If you’re bored of the usual red, white and rose wines, perhaps this bright blue variety is more to your taste. Spanish startup Gïk, with the help of scientists at the University of the Basque Country and food researchers at Azti Tecnalia, has spent two years concocting the sweet Riesling-like wine. The secret recipe includes a blend of red and white grapes sourced from vineyards outside of Madrid. The wine, which has an alcohol content level of 11.5 percent, gets its blue hue from a mix of anthocyanin, a pigment found in grape skin, and an indigo dye. Aritz López, Gïk’s co-founder, explains why you won’t be feeling blue after quaffing on this beverage.

How did you come up with the idea to create blue wine?

Gïk was born for fun and to shake things up a little. We wanted to innovate, to create something, to start a little revolution; and the wine industry looked like the perfect place to start. 

Why is that?

We are all very young and we were born in a country where wine is very linked to a culture that hasn't changed for centuries and it seems that they prefer tradition instead of innovation. We thought this didn't make sense anymore, so we started to think about changing it. None of us liked traditional wine, nor the rules that surround it. It is even the liquid that represents Christ's blood at church! That's why we decided to start our own revolution by creating a sweet, easy to drink blue wine. Moreover, new generations are not used to wine's flavors — they prefer beers, liquors and cocktails instead. 

That's why for us, Gïk has a lot of meaning: it is a way of artistic expression, it represents the innovative side of life along with something we believe is essential — the creative rebellion.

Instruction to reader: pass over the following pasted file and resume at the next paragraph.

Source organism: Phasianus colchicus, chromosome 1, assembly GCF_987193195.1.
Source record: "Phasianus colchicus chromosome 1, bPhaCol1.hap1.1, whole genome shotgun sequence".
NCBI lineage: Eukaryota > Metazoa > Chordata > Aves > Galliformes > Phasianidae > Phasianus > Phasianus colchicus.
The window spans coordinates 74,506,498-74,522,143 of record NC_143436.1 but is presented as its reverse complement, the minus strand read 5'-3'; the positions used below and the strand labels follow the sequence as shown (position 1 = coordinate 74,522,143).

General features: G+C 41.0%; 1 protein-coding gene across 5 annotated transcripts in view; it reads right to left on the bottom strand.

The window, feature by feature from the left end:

So you’ve never had any experience of making wines?

We are not winemakers and we don't even have a family link to the industry. Maybe that's why we dared to change such a traditional world. We wanted to spread a revolution that normal people like us, and not wine connoisseurs, could enjoy.

Does the blue color have some meaning?

Yes. When we started to think about it, we read a book called the "Blue Ocean Strategy," which says there are two kinds of oceans: the red one, which is full of sharks (competitors) fighting against each other for a few fish (clients) and turning the ocean red because of the blood. And it talked about creating blue oceans, where, thanks to creativity and innovation, everyone could be free. It looked like poetry to us to turn a red beverage into a blue one, so it couldn't be any other color. Moreover, blue means technology, fluidity, innovation — concepts we identify ourselves with. 

By the way, how does it become blue?

We had a lot of help mainly from our university, which gave us a laboratory, so we could investigate alongside several leading technological institutes within the food industry, as well as a team of chemical engineers. Thanks to them, we discovered that the best way to do it was to go back to the beginning and merge nature and technology: we mix different varieties of red and white grapes. Then, we add two organic pigments: the anthocyanin, which comes from the red grapes' skin, and the indigotine, which comes from a plant. Thanks to those pigments, we turn it blue. Then we change the flavor by using non-caloric sweeteners as if it were a soft drink.

But the wine is natural, right?

Yes, it is 100 percent made out of grapes. We mix different varieties of red and white grapes, and we work together with various wineries, mainly from Spain but we are also talking to wineries in other countries. And we sell it through the largest winery in the world: the internet. 

What does it taste like in comparison to usual wines? 

It is a sweet, fresh and easy to drink wine. We can only say it tastes like blue wine, as it has a very unique flavor. In the end, it is something that you either like or hate.

What's next?

We hope to enjoy this journey going as far as our revolution wants us to go. We have recently launched some websites so almost everyone in Europe can enjoy it. We've also enabled pre-orders from the U.S. and are very happy to see how the interest is increasing day by day.

-Dmitry Belyaev